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popgun pete

popgun pete

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This is the 1954 French patent for the "Requin Flottante", the most powerful of the Arbalete's at that time.
Champion Requin speargun patent 1954.jpg
 

Bill McIntyre

San Clemente, CA
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So it was patented? I’m glad but why is that important to me now?

I guess I don’t have as much reverence for the minutia of speargun history as you do. I used these guns and shot fish with them. Did you? I only post about guns I’ve used.

In a thread on another forum I mentioned the fact that I had owned a Sampson gun but sold it. It was a SoCal gun popular in the 60s and some people regard it with reverence and thought I must be a heretic to get rid of it. But there are dozens of guns today that are far better than that Sampson. My car today is far better than the ones I owned in the 60s too.

The Champion Arbalete was great for it’s time but the fact that I shot so many fish with it says more about how many more fish there were back then than the quality of the gun. Today I would never even consider using a gun so small in Southern California.

I hope my favorite guns are patented but that’s a problem for the gun maker rather than of interest to me. In fact if they aren’t patented it may let someone improve in the design and I’ll be better off even if the poor guy who made them isn’t.
 
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popgun pete

popgun pete

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So it was patented? I’m glad but why is that important to me now?

I guess I don’t have as much reverence for the minutia of speargun history as you do. I used these guns and shot fish with them. Did you? I only post about guns I’ve used.

In a thread on another forum I mentioned the fact that I had owned a Sampson gun but sold it. It was a SoCal gun popular in the 60s and some people regard it with reverence and thought I must be a heretic to get rid of it. But there are dozens of guns today that are far better than that Sampson. My car today is far better than the ones I owned in the 60s too.

The Champion Arbalete was great for it’s time but the fact that I shot so many fish with it says more about how many more fish there were back then than the quality of the gun. Today I would never even consider using a gun so small in Southern California.

I hope my favorite guns are patented but that’s a problem for the gun maker rather than of interest to me. In fact if they aren’t patented it may let someone improve in the design and I’ll be better off even if the poor guy who made them isn’t.
Don't worry, I have used plenty of guns, plus the info is here for others, not just for you and me. I have seen those photos of your Arbalete a few times now, so I know you and maybe half the divers in the old days had them, as well as the US companies making their own versions, including Healthways, US Divers and Voit.

These forums are not about competition or setting some pecking order amongst the participants, they are about sharing information. Egos are best left out of the picture, so we can learn something useful.
 
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DRW

Vintage snorkeller
Jan 5, 2007
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Newcastle upon Tyne, UK
In a humorous aside the fish are often exclaiming "OH LA LA" in these drawings of a hit! Note the X for the eyes! Très amusant.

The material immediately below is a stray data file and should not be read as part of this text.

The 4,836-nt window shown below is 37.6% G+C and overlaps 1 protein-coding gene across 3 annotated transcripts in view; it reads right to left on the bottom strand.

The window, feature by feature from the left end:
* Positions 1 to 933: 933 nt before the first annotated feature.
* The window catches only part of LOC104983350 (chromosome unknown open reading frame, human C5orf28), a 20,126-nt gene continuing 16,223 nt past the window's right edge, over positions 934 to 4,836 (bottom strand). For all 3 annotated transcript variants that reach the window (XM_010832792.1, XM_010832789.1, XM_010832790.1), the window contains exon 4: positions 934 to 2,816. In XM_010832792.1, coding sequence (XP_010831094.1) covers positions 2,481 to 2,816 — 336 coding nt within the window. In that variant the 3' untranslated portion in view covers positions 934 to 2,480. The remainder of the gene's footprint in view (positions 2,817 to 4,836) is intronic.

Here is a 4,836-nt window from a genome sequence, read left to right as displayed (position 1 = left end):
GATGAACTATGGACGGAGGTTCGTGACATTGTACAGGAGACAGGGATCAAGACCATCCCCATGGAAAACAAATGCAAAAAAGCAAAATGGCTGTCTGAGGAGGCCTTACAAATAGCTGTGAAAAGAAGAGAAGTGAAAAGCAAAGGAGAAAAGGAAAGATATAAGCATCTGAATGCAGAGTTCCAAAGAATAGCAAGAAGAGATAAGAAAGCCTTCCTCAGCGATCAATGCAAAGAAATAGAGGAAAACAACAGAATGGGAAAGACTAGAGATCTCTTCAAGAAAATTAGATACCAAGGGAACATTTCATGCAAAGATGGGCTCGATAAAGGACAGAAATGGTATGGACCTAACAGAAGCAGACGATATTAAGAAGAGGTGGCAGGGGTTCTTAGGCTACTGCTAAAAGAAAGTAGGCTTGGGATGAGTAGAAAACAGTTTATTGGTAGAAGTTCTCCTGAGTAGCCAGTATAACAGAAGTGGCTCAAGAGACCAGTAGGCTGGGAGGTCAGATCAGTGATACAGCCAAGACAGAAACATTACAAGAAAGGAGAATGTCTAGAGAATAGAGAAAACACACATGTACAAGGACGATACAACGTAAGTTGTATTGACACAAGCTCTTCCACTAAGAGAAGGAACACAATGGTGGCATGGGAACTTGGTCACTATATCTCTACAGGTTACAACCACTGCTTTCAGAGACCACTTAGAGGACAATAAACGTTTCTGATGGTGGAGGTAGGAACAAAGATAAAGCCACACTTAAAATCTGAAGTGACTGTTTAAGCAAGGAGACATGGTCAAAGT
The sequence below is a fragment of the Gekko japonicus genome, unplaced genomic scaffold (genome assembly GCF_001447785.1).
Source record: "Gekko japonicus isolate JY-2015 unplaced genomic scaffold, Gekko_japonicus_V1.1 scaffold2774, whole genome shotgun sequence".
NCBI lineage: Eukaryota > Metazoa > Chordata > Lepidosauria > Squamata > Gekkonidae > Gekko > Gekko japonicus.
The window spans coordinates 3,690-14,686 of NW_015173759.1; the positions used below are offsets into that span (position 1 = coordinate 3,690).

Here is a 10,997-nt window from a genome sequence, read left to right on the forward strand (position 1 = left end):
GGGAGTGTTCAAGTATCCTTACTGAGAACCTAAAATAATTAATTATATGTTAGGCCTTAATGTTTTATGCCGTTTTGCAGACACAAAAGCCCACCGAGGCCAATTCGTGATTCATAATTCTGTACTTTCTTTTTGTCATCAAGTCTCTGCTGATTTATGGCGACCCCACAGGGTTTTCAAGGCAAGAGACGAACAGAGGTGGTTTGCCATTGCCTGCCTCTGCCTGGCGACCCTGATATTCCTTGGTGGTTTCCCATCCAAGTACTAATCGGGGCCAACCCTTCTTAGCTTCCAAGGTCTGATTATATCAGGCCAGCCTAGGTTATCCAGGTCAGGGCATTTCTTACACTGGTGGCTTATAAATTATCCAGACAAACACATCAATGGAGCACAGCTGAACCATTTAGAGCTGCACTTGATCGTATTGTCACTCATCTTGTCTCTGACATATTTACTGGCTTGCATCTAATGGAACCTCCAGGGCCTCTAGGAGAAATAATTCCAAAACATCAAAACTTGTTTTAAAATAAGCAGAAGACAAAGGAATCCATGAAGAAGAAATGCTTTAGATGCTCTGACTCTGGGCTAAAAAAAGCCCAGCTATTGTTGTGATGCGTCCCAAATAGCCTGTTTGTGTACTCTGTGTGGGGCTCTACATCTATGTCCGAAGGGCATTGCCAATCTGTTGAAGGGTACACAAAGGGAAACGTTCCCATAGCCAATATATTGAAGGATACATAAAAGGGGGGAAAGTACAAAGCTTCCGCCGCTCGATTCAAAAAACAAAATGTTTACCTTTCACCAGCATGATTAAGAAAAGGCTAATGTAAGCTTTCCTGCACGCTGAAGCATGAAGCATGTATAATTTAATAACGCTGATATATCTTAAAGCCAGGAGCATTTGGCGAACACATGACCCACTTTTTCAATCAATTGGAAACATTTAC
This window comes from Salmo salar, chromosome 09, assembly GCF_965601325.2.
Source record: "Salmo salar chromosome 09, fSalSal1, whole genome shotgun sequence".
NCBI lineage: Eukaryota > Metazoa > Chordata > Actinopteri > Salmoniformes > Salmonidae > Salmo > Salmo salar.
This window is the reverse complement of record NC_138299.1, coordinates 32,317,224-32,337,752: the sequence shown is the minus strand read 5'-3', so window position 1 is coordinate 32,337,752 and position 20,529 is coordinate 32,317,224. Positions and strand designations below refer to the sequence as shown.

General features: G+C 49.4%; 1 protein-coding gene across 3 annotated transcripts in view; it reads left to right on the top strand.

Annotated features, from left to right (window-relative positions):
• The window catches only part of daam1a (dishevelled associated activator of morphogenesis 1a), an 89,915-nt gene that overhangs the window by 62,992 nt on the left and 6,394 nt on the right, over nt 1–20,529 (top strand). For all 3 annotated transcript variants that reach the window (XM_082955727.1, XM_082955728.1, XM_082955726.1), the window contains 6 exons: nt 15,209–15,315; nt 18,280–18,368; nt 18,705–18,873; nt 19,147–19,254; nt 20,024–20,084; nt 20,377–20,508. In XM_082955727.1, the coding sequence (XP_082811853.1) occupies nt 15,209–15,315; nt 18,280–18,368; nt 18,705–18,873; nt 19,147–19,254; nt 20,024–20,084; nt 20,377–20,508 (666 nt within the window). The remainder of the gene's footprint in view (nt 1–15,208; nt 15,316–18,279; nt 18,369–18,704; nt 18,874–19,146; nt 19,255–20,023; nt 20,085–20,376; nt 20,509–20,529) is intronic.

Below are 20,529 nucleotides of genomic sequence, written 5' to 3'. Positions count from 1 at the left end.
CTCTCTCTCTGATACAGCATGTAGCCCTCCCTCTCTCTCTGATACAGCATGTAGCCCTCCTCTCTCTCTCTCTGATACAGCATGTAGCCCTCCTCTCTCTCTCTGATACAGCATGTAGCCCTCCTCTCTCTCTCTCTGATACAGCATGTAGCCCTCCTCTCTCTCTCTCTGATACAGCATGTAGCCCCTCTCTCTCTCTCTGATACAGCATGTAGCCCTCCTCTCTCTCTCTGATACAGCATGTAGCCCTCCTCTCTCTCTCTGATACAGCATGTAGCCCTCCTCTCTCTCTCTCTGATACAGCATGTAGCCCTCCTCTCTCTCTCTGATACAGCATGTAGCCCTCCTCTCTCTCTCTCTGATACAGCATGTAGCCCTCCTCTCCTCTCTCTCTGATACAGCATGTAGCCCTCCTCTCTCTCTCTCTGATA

Rigolo indeed. :) Pierre-André Martineau's Hurricane spearfishing equipment company was fortunate enough to have the services of graphic artist and humorist Albert Dubout when creating publicity for the French firm, including its 1947 catalogue:
7-8_1.png
 
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popgun pete

popgun pete

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From the "Compleat Goggler". Guy Gilpatric may have set the trend to humor as his iconic book is full of colorful incidents, such as the grouper that regained consciousness in a kitchen, demolished the place and then had to be calmed with an axe.
Compleat Goggler  how to spear (640x489).jpg

Diving technique without swim fins as many early spearfishermen had a mask, a belt, a knife and a spear. Early masks were monoplane googles with no nose-piece, being invented by Charles Henry Wilen and Alexandre Kramarenko specifically for underwater hunting with Kramarenko's spring gun which was introduced in 1937.
Wilen and Kramarenko dive mask.jpg

Mary Belewsky Cap d'Antibes May 1941.jpg
 
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DRW

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Alexandre Kramarenko pictured above in Gilpatric's Compleat Goggler (I have a copy of the 1950s edition published by Skin Diver Magazine). And Charles Henry Wilen pictured below:

The two formed a business partnership that became the United Service Agency, based in Nice and manufacturing spearfishing equipment in the aftermath of World War II. Kramarenko may be better known nowadays, but I've recently researched Charles H. Wilen who had several fin, mask and snorkel patents to his name and by all accounts, not just in the history of diving technology, he is an intriguing figure who was in the society news for very different reasons in the mid-1920s. If you're interested, read the blog at Daddy Browning and his Peaches, then the ninth of the ten comments underneath.
 
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popgun pete

popgun pete

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I researched Charles Wilen some years ago and have read all his patents. He and Kramarenko are joint holders of the dive mask patent, but while Kramarenko developed the first spring gun himself it was Wilen who took out the patent for the version they were selling as the original was a rather ramshackle device prone to misfiring being of a timber and folded metal handle construction. This US patent is shown here and the dates explain everything as the application date is December 10, 1940 with World War II in progress and Wilen now in Brooklyn, New York. Wilen is mentioned a number of times in the "Compleat Goggler" as Major Wilen and at one time was not much of a swimmer as he shot fish from a rubber floating mattress of some sort!
Wilen and Kramarenko spring gun.jpg

As a comparison this is the original 1937 spring gun patent.